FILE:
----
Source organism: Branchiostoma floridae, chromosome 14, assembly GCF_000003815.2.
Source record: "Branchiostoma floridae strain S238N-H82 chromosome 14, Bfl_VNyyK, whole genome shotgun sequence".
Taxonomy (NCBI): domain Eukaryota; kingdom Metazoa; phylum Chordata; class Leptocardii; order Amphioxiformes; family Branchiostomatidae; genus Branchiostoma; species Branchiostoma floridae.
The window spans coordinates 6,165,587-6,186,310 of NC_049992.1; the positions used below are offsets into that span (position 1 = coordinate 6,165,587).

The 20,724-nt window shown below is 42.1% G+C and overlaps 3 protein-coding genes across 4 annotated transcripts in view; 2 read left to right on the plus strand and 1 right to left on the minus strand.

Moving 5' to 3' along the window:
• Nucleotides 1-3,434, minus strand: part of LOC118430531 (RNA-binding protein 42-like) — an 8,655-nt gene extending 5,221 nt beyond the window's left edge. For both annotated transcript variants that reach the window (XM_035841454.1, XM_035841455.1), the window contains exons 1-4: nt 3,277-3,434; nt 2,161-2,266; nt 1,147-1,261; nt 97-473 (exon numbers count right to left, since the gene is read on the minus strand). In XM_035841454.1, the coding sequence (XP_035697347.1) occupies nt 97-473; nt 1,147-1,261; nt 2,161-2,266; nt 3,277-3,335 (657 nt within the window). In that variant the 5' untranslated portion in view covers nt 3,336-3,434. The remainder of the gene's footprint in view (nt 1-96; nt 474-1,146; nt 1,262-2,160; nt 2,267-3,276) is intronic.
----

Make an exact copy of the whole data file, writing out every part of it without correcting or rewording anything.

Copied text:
Source organism: Branchiostoma floridae, chromosome 14, assembly GCF_000003815.2.
Source record: "Branchiostoma floridae strain S238N-H82 chromosome 14, Bfl_VNyyK, whole genome shotgun sequence".
Taxonomy (NCBI): domain Eukaryota; kingdom Metazoa; phylum Chordata; class Leptocardii; order Amphioxiformes; family Branchiostomatidae; genus Branchiostoma; species Branchiostoma floridae.
The window spans coordinates 6,165,587-6,186,310 of NC_049992.1; the positions used below are offsets into that span (position 1 = coordinate 6,165,587).

The 20,724-nt window shown below is 42.1% G+C and overlaps 3 protein-coding genes across 4 annotated transcripts in view; 2 read left to right on the plus strand and 1 right to left on the minus strand.

Moving 5' to 3' along the window:
• Nucleotides 1-3,434, minus strand: part of LOC118430531 (RNA-binding protein 42-like) — an 8,655-nt gene extending 5,221 nt beyond the window's left edge. For both annotated transcript variants that reach the window (XM_035841454.1, XM_035841455.1), the window contains exons 1-4: nt 3,277-3,434; nt 2,161-2,266; nt 1,147-1,261; nt 97-473 (exon numbers count right to left, since the gene is read on the minus strand). In XM_035841454.1, the coding sequence (XP_035697347.1) occupies nt 97-473; nt 1,147-1,261; nt 2,161-2,266; nt 3,277-3,335 (657 nt within the window). In that variant the 5' untranslated portion in view covers nt 3,336-3,434. The remainder of the gene's footprint in view (nt 1-96; nt 474-1,146; nt 1,262-2,160; nt 2,267-3,276) is intronic.